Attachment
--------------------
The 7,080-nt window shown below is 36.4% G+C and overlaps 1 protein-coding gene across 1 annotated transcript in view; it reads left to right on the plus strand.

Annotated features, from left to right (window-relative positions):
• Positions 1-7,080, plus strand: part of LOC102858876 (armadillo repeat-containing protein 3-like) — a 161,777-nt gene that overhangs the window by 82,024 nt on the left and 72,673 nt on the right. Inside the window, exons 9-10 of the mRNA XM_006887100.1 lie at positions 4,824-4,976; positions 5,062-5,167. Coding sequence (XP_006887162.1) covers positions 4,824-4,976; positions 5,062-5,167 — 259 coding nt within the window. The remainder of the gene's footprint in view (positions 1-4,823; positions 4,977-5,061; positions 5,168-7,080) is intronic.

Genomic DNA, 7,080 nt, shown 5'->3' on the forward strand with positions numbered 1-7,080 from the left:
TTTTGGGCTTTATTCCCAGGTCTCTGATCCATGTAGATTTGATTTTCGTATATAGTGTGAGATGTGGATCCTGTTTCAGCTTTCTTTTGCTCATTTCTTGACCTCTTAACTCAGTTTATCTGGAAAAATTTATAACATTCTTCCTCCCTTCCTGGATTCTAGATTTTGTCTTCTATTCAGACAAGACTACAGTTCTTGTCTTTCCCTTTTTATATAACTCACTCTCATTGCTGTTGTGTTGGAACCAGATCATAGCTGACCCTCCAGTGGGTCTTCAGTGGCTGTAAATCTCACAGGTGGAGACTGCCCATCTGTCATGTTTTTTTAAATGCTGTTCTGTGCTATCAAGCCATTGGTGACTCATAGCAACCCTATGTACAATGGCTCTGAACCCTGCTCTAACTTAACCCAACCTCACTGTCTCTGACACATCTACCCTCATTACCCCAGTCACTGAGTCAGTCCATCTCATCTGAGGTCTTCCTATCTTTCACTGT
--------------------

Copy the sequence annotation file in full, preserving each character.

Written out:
The 7,080-nt window shown below is 36.4% G+C and overlaps 1 protein-coding gene across 1 annotated transcript in view; it reads left to right on the plus strand.

Annotated features, from left to right (window-relative positions):
• Positions 1-7,080, plus strand: part of LOC102858876 (armadillo repeat-containing protein 3-like) — a 161,777-nt gene that overhangs the window by 82,024 nt on the left and 72,673 nt on the right. Inside the window, exons 9-10 of the mRNA XM_006887100.1 lie at positions 4,824-4,976; positions 5,062-5,167. Coding sequence (XP_006887162.1) covers positions 4,824-4,976; positions 5,062-5,167 — 259 coding nt within the window. The remainder of the gene's footprint in view (positions 1-4,823; positions 4,977-5,061; positions 5,168-7,080) is intronic.

Genomic DNA, 7,080 nt, shown 5'->3' on the forward strand with positions numbered 1-7,080 from the left:
TTTTGGGCTTTATTCCCAGGTCTCTGATCCATGTAGATTTGATTTTCGTATATAGTGTGAGATGTGGATCCTGTTTCAGCTTTCTTTTGCTCATTTCTTGACCTCTTAACTCAGTTTATCTGGAAAAATTTATAACATTCTTCCTCCCTTCCTGGATTCTAGATTTTGTCTTCTATTCAGACAAGACTACAGTTCTTGTCTTTCCCTTTTTATATAACTCACTCTCATTGCTGTTGTGTTGGAACCAGATCATAGCTGACCCTCCAGTGGGTCTTCAGTGGCTGTAAATCTCACAGGTGGAGACTGCCCATCTGTCATGTTTTTTTAAATGCTGTTCTGTGCTATCAAGCCATTGGTGACTCATAGCAACCCTATGTACAATGGCTCTGAACCCTGCTCTAACTTAACCCAACCTCACTGTCTCTGACACATCTACCCTCATTACCCCAGTCACTGAGTCAGTCCATCTCATCTGAGGTCTTCCTATCTTTCACTGT